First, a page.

“The Metalor Group was the exclusive importer of gold from illegal mining, sold or shipped by Minerales del Sur SRL (Minersur) in the period from 2001 to 2018 in the amount of more than US$ 3.5 billion. Metalor is headquartered in the Canton of Neuchatel, Switzerland.”

Metalor is also being investigated for financing Minersur’s purchasing and sales transactions of gold from illegal sources. One of these illegal sources is La Rinconada. Other illegal sources stem from gold-digging in Peru’s Madre de Dios Amazon Region, where thousands of hectares of rainforest are being raided and devastated by mafia-type organizations, similar to the ones in Rinconada. Metalor denies the accusation, saying they only deal with reputable mining corporations. The case is wide open and the stench of illegality that has been permeating Metalor for many years is as sickening as Rinconada itself.

What is it about gold that makes it destroy the environment, precious fresh water resources, the human spirit, sowing conflict among entire societies, abolishing their social fabric and bringing death to countless millions for centuries in exploited and abused regions of the globe? The real industrial value of gold is only about 15% to 20% of its speculative market value. But the gold fever is such that banks invented ‘paper gold’, meaning that Mr. and Mrs. Anybody can buy gold without ever seeing the gold bar. The bank simply issues a certificate, an IOU for a certain amount of gold which, in theory, could be exchanged for the real thing at any time Madame Anybody would like to keep her gold bar in her personal household vault. Not so easy. There is more than 100 times more paper gold floating around than real gold is available on the market. If everybody would like to exchange their paper gold into real gold, the banking system would collapse, or would just simply fail to deliver.

Case in point was Germany. By tradition Germany had about 1,200 tons of gold, worth about US$ 50 billion, deposited in the FED in New York. In 2013, when the Germans awareness that their gold is being stored outside of German borders resulted in a public outcry, the Bundesbank wanted to withdraw and repatriate all of their foreign stored gold by 2020, but the FED said no, they could not deliver. The gold was simply not available. Was the FED using the German gold and the gold of so many other countries deposited in the FED’s treasuries for speculation – rent seeking with somebody else’s assets?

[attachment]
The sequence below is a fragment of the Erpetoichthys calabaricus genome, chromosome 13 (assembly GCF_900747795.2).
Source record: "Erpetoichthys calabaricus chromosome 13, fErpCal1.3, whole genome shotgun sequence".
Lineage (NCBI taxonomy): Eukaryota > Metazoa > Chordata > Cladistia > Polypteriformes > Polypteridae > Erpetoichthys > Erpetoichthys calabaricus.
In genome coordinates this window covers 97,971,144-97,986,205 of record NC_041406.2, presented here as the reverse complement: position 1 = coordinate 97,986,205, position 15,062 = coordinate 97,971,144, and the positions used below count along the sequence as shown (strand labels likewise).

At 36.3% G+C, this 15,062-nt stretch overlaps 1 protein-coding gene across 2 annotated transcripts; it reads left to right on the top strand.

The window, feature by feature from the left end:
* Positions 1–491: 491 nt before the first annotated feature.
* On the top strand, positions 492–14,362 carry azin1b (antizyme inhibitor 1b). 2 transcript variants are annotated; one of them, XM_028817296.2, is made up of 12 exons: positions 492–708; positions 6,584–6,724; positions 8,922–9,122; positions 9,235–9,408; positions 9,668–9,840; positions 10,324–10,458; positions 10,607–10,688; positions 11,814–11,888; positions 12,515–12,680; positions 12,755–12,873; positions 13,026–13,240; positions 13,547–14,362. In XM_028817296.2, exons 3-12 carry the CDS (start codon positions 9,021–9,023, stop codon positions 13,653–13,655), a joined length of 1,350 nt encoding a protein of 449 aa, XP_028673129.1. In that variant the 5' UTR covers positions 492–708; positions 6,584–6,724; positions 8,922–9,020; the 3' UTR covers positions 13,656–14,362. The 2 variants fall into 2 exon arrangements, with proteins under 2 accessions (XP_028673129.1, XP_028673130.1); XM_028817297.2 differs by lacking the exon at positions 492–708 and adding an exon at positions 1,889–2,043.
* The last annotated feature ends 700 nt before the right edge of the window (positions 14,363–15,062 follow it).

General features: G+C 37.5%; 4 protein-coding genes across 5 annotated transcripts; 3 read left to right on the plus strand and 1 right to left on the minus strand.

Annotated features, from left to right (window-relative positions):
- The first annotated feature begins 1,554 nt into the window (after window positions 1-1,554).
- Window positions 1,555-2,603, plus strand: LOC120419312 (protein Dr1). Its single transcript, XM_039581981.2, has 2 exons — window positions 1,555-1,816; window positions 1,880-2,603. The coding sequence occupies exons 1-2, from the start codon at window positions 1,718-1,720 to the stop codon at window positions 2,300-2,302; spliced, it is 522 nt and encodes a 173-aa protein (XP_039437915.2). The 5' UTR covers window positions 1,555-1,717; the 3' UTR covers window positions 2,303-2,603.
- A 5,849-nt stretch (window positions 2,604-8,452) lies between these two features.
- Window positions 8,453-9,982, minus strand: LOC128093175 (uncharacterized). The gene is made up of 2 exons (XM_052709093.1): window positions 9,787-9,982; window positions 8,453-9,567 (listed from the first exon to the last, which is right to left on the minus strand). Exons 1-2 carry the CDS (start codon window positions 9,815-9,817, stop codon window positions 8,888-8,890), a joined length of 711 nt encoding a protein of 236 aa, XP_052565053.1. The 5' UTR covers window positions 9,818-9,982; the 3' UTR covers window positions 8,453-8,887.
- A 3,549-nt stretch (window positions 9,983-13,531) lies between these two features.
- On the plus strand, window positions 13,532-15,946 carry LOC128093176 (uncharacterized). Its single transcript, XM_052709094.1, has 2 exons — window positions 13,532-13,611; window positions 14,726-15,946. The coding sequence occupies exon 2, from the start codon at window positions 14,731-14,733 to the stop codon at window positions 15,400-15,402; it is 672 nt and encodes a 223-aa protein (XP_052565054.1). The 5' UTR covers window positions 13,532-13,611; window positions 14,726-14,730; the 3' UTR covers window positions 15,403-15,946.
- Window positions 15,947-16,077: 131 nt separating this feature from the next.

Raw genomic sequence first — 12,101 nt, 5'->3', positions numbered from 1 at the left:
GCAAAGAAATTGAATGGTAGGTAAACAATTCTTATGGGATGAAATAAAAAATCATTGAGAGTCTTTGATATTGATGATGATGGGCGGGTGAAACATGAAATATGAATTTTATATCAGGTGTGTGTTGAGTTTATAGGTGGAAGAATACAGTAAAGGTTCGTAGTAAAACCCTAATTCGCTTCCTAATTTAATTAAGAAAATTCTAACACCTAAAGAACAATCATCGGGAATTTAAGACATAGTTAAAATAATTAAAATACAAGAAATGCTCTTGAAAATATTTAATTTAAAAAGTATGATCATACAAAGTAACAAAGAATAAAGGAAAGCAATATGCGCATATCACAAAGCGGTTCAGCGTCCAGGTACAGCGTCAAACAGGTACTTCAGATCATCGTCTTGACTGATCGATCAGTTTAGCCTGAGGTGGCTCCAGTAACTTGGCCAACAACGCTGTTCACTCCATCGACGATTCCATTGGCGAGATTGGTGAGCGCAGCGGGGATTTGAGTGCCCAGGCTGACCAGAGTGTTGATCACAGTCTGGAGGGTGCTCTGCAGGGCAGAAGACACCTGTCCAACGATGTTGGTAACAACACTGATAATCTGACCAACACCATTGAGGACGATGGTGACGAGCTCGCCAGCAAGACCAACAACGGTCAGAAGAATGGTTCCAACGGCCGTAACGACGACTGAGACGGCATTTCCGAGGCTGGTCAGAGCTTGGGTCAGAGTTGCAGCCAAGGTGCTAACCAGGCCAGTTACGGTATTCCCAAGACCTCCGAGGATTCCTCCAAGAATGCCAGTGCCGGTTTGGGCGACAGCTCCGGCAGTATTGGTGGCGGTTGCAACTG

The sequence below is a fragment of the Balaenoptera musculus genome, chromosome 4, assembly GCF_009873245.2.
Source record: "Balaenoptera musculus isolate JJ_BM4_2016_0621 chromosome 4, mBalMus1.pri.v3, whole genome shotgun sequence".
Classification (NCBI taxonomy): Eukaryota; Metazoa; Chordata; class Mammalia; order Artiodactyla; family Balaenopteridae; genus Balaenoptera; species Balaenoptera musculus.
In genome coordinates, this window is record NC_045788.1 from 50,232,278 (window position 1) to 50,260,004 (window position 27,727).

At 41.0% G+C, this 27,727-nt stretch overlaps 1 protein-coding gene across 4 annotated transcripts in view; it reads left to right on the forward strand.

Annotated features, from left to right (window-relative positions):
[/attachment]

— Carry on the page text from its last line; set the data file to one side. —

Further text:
Blood and crime are intimately linked to gold, it seems. Our western monetary system was for a long time backed by gold. Today, western moneys are fiat money, not even backed by gold, just hot air. But the Russian ruble and the Chinese yuan are backed by gold, as well as by their respective economies.  Who knows? As a last-ditch effort to save the US-dollar and the western fiat money pyramid from collapsing, the west may again revert to some kind of gold standard, a man-made folly, when, in fact, the only real value reflected in a county’s monetary system is its economy.

Back to La Rinconada, Metalor and Switzerland, home of more than two thirds of the world’s gold refining, how much of the reserve gold in the coffers of countries around the world is “blood gold”?  How many people, children and eventually entire generations have to live in misery, their health degenerating from exposure to heavy metals and eventually leading to early and painful death, until human consciousness is able to stop the gold craze? Closing down hellholes like Rinconada and Madre de Dios mafia-run, all-destructive gold mines?  And hundreds more of similarly devastating type mines around the world. Perhaps when the value of gold becomes what it ought to be — its industrial value, and nothing more and nothing less — humanity becomes richer by the values of human decency and respect for each other.

Peter Koenig is a geopolitical analyst and a former Senior Economist at the World Bank and the World Health Organization (WHO), where he worked for over 30 years around the world. He lectures at universities in the US, Europe and South America. He writes regularly for online journals and is the author of Implosion – An Economic Thriller about War, Environmental Destruction and Corporate Greed; and  co-author of Cynthia McKinney’s book “When China Sneezes: From the Coronavirus Lockdown to the Global Politico-Economic Crisis” (Clarity Press – November 1, 2020)  Peter is a Research Associate of the Centre for Research on Globalization (CRG) and is also a non-resident Senior Fellow of the Chongyang Institute of Renmin University, Beijing. Read other articles by Peter.